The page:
By Genevieve Cottraux
Recently, CNN Senior Medical Correspondent Elizabeth Cohen reported on the story of Jeb, a service dog in Michigan accused of killing a neighbor’s dog, and the use of DNA testing to prove his innocence. Without the DNA testing, Jeb would have been destroyed (i.e, killed) as a legally “dangerous animal.” As explained in The Washington Post report on Jeb, state law in Michigan requires that dogs who cause “serious injury or death to people or other dogs” be put to death. Jeb, a 2-year old, 90-pound Belgian Malinois, was eventually freed, but spent 9 weeks in a 6 x 3-1/2 foot kennel at local animal control. The DNA testing was not performed automatically as it would have been with a human defendant; Jeb’s human family requested and paid for the procedure after being given a 30-day stay of execution.
According to Professor of Property and Animal Law David Favre at Michigan State University, dogs are considered property and have no rights under the law. Favre is a founding officer of the Animal Legal Defense Fund and editor-in-chief of the animal legal web resource, the Animal Legal and Historical Center. He has written on the subject of pets as “living property,” a proposal for a new category in property law that acknowledges the interests of animals and that accords subsets of animals limited rights. Property has traditionally been thought of as being in 3 categories: real property, personal property, and intellectual property. As Favre writes in Living Property: A New Status for Animals Within the Legal System (pdf), “Property laws are written to deal with conflicting claims of the individual human against other individuals or society, generally regarding possession and use of things or land.” Favre operates from the stance that it is ethically acceptable to accord domestic animals property status but that such animals have individual interests to be considered morally, ethically, and legally.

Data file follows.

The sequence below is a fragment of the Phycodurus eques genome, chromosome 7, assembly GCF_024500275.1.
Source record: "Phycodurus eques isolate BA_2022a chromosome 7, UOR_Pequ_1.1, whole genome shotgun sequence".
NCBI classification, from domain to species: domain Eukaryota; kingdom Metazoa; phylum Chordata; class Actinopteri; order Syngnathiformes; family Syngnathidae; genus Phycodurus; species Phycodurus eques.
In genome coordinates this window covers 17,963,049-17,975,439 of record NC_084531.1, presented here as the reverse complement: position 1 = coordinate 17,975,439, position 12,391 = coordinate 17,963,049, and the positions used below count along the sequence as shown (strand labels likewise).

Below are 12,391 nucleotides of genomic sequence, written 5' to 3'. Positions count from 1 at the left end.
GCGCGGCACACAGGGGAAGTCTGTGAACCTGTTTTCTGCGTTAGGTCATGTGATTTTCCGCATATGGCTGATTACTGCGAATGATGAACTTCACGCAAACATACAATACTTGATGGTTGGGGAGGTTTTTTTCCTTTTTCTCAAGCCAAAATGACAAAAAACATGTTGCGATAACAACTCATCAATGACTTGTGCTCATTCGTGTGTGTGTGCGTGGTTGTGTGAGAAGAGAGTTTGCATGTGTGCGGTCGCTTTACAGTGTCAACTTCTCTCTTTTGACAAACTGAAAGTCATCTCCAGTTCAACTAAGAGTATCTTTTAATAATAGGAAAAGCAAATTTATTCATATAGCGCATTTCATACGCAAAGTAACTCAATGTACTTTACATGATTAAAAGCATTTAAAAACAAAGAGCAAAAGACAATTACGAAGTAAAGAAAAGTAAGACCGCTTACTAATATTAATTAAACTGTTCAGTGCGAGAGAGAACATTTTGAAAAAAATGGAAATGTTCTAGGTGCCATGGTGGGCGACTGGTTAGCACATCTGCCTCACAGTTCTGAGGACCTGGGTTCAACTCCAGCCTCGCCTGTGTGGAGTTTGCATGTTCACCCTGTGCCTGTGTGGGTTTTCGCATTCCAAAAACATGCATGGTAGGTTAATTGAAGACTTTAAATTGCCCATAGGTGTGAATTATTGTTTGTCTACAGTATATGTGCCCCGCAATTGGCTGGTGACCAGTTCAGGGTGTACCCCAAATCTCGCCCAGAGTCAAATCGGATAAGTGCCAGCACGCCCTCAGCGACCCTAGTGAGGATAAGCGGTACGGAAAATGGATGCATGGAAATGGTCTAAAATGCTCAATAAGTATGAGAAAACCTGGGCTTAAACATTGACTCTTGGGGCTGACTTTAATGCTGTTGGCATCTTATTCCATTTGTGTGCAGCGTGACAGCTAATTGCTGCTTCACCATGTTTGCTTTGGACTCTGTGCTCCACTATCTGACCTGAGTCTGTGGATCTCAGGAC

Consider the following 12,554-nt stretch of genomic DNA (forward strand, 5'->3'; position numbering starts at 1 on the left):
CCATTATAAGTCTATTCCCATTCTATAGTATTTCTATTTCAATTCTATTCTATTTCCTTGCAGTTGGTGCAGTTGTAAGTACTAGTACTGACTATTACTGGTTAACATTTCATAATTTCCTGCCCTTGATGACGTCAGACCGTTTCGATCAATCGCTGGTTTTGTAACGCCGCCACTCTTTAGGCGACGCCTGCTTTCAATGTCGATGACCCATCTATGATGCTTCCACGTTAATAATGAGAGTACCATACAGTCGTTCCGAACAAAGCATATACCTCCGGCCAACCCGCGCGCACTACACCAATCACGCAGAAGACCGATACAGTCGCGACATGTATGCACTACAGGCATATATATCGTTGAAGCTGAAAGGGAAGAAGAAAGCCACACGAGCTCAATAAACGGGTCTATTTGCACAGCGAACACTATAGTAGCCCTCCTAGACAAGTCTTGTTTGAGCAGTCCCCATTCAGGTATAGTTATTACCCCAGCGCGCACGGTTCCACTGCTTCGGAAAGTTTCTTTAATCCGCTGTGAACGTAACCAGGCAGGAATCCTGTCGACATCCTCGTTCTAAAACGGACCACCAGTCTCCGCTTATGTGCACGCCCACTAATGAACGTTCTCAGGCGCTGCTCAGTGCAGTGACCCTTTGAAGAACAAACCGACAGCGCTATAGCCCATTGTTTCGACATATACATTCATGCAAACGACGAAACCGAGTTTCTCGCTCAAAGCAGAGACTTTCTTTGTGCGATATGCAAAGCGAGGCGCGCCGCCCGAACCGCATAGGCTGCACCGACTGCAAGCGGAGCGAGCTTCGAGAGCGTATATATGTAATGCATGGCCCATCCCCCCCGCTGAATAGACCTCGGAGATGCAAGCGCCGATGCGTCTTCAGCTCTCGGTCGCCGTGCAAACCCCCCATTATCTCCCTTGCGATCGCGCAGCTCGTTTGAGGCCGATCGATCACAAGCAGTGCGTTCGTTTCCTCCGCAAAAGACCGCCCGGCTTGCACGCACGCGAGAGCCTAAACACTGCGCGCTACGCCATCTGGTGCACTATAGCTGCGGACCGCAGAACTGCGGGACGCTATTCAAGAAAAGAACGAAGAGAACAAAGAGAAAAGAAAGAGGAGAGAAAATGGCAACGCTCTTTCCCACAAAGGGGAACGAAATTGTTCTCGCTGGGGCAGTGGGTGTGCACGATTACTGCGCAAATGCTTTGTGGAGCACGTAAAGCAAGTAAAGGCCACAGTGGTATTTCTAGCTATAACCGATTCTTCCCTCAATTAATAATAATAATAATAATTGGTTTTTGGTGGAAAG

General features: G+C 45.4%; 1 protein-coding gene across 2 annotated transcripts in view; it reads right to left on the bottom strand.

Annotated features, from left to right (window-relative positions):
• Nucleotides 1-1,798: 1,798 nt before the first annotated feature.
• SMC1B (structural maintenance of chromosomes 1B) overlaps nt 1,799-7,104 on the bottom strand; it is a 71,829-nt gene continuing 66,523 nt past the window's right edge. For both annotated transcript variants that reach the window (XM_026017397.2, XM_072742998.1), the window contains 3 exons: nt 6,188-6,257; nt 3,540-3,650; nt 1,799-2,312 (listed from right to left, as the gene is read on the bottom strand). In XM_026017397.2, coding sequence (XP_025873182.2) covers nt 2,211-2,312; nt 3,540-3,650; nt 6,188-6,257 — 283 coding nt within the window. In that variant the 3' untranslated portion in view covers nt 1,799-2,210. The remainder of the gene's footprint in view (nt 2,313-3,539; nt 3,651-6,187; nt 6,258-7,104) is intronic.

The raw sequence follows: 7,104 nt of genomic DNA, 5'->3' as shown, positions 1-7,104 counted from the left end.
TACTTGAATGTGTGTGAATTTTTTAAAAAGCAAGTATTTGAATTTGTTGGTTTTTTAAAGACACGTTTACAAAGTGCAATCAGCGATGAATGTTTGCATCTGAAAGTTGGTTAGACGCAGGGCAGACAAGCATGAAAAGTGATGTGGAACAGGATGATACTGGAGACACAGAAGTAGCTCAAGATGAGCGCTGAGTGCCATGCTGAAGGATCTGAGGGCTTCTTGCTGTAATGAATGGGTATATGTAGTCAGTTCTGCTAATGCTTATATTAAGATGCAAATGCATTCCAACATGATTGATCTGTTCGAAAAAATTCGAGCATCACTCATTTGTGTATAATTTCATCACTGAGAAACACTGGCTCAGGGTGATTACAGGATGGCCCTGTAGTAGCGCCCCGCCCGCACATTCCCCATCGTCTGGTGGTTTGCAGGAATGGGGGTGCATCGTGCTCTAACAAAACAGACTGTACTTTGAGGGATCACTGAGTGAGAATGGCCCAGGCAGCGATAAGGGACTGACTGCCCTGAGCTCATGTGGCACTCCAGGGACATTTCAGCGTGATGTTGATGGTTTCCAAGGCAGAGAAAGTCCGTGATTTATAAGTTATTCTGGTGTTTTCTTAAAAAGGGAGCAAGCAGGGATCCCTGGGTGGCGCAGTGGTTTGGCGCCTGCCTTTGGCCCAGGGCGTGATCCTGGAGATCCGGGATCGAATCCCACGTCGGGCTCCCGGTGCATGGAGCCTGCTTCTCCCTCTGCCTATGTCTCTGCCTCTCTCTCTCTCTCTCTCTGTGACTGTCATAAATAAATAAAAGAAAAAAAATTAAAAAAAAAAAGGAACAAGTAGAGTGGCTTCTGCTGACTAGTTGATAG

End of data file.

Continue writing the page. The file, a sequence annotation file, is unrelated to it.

In contrast, noted animal abolitionist and Rutgers law professor Gary Francione, in “Essay on Domestication and Pet Ownership,” writes, “We oppose domestication and pet ownership because these violate the fundamental rights of animals. . . . Non-human animals have a moral right not to be used exclusively as human resources, irrespective of whether the treatment is ‘humane’, and even if humans would enjoy desirable consequences if they treated non-humans exclusively as replaceable resources.” He considers the 6 rescued dogs who share his home as “non-human refugees” and concludes, “The most important thing is that we recognise the negative right of animals not to be used as property. That would commit us to the abolition of all institutionalised exploitation that results in the commodification and control of them by humans.”
The Humane Party, the first political party in the United States committed to rights for all animals, has proposed the Abolition Amendment to the United States Constitution with the aim to “abolish slavery with respect to all animals, thereby putting an immediate end to the meat, dairy, egg, and other exploitation and killing-based industries.” The Abolition Amendment provides for the appointment of guardians to protect the rights of animals. Jeb’s human family essentially acted as his guardians in hiring an attorney and requesting the DNA test to prove his innocence. The spectrum in our society runs from animals as property with no rights to animals as living property to animals being freed from involuntary servitude. The dependence of domesticated animals on humans for survival has taken place over thousands of years and won’t be solved overnight. Since nonhuman animals like Jeb can’t speak for themselves, it is up to us to speak for them in the meantime.
Volunteers for the Humane Party use their compassionate voice on behalf of humans and animals alike.